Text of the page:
In the Bible’s Book of Isaiah, the prophet issues a scathing rebuke against those who craft “engraved images” or idols out of wood and then worship them (Isaiah 44:19-22). Isaiah mocks how they burn part of the wood as fuel for keeping warm and cooking, while crafting the rest into a “contemptible thing” that they bow down and serve.

While few today would literally carve statues out of wood to worship, some argue that many modern mega churches have essentially crafted their own idols in the form of their buildings, brands, and business models. Critic and author Kyle J. Howard argues that mega churches’ relentless focus on promoting their name, image, facilities and profitability has drawn them into a modern form of materialistic idolatry.

With their massive multi-million dollar campuses, haunting vaulted auditoriums, and fashion-brand-like logos plastered everywhere, mega churches pour tremendous resources into not just church facilities, but church facilities as manufactured brand identities. The names like “Elevation Church,” “Hillsong Church,” and “Willow Creek Community Church” are designed forments, not community.

Isaiah 44 mockingly asks of the idolators: “No one stops to think, no one has the knowledge or understanding to say…’Is not this thing in my right hand an idol?'” Critics like Howard argue many mega church leaders and attendees are essentially blind to how the church has become a materialistic “thing” or corporate brand that people are drawn to attend and support, rather than an organic community focused on truth and mutual support.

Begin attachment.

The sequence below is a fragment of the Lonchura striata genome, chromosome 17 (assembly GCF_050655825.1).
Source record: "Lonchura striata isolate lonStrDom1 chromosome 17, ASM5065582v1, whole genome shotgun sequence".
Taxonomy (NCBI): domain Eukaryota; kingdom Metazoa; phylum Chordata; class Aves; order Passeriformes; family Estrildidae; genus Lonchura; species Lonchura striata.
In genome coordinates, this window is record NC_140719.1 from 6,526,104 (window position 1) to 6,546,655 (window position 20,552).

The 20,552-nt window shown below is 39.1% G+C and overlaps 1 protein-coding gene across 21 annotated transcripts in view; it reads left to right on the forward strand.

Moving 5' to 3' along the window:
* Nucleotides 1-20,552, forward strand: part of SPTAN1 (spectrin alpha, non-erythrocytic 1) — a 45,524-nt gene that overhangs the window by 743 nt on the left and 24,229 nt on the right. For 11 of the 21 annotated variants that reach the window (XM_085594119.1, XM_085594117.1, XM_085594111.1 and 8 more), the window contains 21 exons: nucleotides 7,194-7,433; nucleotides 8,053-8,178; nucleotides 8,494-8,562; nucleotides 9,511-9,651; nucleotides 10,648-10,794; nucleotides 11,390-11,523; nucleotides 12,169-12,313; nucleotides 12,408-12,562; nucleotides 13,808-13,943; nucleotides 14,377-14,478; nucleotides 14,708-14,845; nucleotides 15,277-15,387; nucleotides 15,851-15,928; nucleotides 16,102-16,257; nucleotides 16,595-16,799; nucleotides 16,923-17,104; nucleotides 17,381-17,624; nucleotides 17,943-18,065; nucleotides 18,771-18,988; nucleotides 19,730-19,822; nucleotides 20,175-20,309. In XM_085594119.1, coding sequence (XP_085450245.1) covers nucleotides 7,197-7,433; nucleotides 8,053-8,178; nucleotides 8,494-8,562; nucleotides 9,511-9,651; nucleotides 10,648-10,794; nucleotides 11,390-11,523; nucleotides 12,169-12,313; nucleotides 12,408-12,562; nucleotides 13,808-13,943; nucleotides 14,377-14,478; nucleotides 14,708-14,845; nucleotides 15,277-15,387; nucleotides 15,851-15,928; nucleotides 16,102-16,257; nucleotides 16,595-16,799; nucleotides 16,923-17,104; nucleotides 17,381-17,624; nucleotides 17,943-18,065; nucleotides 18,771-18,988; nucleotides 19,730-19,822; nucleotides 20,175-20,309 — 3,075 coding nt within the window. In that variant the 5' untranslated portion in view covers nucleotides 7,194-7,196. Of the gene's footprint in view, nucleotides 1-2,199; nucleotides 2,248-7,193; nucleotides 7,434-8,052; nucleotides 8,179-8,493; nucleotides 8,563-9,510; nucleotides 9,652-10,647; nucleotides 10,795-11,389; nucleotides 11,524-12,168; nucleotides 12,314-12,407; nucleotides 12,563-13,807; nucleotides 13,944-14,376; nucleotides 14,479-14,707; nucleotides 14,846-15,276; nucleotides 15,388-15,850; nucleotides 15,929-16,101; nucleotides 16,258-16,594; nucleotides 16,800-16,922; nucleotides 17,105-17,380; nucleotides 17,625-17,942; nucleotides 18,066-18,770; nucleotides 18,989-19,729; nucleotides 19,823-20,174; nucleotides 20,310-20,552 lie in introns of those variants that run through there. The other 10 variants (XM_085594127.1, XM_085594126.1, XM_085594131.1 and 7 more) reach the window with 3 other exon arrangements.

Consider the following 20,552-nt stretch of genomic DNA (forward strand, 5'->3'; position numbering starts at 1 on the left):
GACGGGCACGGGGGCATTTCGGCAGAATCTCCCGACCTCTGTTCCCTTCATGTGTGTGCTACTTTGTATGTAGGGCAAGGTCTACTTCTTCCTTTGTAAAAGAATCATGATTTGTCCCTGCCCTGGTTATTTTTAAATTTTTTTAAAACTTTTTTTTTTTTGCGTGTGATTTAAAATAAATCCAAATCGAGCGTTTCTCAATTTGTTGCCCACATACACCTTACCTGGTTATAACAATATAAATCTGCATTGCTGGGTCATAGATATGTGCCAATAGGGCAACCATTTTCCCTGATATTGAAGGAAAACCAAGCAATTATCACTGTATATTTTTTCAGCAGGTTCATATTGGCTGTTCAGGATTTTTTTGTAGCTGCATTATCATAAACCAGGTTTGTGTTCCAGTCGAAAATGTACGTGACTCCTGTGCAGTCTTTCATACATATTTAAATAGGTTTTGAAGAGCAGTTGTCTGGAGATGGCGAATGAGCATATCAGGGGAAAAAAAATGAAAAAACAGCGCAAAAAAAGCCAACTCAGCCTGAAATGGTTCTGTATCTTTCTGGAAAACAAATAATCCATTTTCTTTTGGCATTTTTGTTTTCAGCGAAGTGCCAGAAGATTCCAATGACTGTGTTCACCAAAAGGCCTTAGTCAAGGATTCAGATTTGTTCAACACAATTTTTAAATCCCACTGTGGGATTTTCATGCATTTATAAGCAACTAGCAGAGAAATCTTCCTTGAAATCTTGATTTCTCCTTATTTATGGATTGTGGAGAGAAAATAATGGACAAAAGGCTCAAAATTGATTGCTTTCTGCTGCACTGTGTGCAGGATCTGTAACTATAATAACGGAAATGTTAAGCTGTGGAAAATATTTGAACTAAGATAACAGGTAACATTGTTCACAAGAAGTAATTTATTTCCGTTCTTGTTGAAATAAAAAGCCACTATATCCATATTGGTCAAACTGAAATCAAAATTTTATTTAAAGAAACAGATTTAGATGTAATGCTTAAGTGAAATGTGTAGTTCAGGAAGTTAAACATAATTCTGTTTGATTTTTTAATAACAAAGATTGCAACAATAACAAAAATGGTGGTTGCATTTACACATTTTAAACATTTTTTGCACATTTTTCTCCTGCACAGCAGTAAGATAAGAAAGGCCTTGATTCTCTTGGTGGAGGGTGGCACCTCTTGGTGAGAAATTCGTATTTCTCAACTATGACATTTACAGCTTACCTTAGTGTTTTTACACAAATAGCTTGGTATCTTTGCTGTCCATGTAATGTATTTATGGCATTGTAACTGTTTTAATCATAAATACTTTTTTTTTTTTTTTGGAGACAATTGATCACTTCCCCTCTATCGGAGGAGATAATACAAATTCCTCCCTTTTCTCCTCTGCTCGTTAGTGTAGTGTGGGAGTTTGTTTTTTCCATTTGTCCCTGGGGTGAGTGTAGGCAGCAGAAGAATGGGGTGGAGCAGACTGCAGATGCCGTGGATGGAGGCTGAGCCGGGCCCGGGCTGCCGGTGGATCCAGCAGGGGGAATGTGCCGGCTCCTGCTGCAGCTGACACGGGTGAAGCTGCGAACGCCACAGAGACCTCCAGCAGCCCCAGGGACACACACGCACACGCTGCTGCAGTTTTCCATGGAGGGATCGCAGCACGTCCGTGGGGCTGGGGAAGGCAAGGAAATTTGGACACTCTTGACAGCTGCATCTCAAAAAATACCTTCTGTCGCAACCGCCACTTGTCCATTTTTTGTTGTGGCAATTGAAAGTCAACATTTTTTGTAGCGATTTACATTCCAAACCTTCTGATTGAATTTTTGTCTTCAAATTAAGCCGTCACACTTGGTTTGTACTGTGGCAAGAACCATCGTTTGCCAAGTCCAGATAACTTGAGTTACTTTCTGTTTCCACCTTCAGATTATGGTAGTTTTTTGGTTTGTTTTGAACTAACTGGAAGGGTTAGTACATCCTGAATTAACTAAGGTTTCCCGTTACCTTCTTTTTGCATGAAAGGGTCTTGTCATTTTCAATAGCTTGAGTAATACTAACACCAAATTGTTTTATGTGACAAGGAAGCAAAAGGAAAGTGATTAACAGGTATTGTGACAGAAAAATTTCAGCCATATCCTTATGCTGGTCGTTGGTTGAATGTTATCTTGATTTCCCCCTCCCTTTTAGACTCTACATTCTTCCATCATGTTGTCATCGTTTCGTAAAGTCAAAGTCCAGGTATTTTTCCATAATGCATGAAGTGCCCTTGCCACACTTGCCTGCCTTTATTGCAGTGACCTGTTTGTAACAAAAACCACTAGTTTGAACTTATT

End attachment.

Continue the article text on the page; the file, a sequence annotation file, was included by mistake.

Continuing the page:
The prophet Isaiah goes on to say that such idol worship is foolish, as “He feeds on ashes, a deluded heart misleads him…Not one of them can save.” Similarly, critics argue that mega churches’ obsession with buildings, brands, and business success has misled them from their original purpose. All the marketing and capital poured into facilities cannot “save” anyone or provide the core Gospel teachings and community that a church should offer.

Of course, many mega church pastors would argue that their facilities and outreach efforts have allowed them to spread the Gospel to more people than ever before. But does the enormous toll it takes to build and sustain these church businesses undermine the simple teachings those same churches preach? In an age of consumerism and materialism, perhaps mega churches need to re-evaluate their own susceptibility to the very idolatry they often speak out against.